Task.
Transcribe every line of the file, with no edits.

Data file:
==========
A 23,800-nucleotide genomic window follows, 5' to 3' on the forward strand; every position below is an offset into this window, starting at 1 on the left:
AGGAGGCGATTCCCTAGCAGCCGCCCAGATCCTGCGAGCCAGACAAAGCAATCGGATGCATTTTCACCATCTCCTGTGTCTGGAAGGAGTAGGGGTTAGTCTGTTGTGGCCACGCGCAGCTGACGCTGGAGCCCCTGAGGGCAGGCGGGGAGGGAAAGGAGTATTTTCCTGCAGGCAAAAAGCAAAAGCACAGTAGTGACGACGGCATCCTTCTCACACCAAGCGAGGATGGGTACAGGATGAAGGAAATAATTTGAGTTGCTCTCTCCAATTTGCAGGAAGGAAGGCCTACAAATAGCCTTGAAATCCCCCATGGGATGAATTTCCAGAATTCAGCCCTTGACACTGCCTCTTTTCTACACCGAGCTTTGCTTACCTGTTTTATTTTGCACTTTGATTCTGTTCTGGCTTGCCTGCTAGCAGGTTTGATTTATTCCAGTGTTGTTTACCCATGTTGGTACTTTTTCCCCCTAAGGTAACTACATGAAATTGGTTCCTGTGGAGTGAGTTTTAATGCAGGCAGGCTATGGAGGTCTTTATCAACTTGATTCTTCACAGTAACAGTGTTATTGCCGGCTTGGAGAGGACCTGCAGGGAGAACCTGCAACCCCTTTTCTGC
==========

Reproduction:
A 23,800-nucleotide genomic window follows, 5' to 3' on the forward strand; every position below is an offset into this window, starting at 1 on the left:
AGGAGGCGATTCCCTAGCAGCCGCCCAGATCCTGCGAGCCAGACAAAGCAATCGGATGCATTTTCACCATCTCCTGTGTCTGGAAGGAGTAGGGGTTAGTCTGTTGTGGCCACGCGCAGCTGACGCTGGAGCCCCTGAGGGCAGGCGGGGAGGGAAAGGAGTATTTTCCTGCAGGCAAAAAGCAAAAGCACAGTAGTGACGACGGCATCCTTCTCACACCAAGCGAGGATGGGTACAGGATGAAGGAAATAATTTGAGTTGCTCTCTCCAATTTGCAGGAAGGAAGGCCTACAAATAGCCTTGAAATCCCCCATGGGATGAATTTCCAGAATTCAGCCCTTGACACTGCCTCTTTTCTACACCGAGCTTTGCTTACCTGTTTTATTTTGCACTTTGATTCTGTTCTGGCTTGCCTGCTAGCAGGTTTGATTTATTCCAGTGTTGTTTACCCATGTTGGTACTTTTTCCCCCTAAGGTAACTACATGAAATTGGTTCCTGTGGAGTGAGTTTTAATGCAGGCAGGCTATGGAGGTCTTTATCAACTTGATTCTTCACAGTAACAGTGTTATTGCCGGCTTGGAGAGGACCTGCAGGGAGAACCTGCAACCCCTTTTCTGC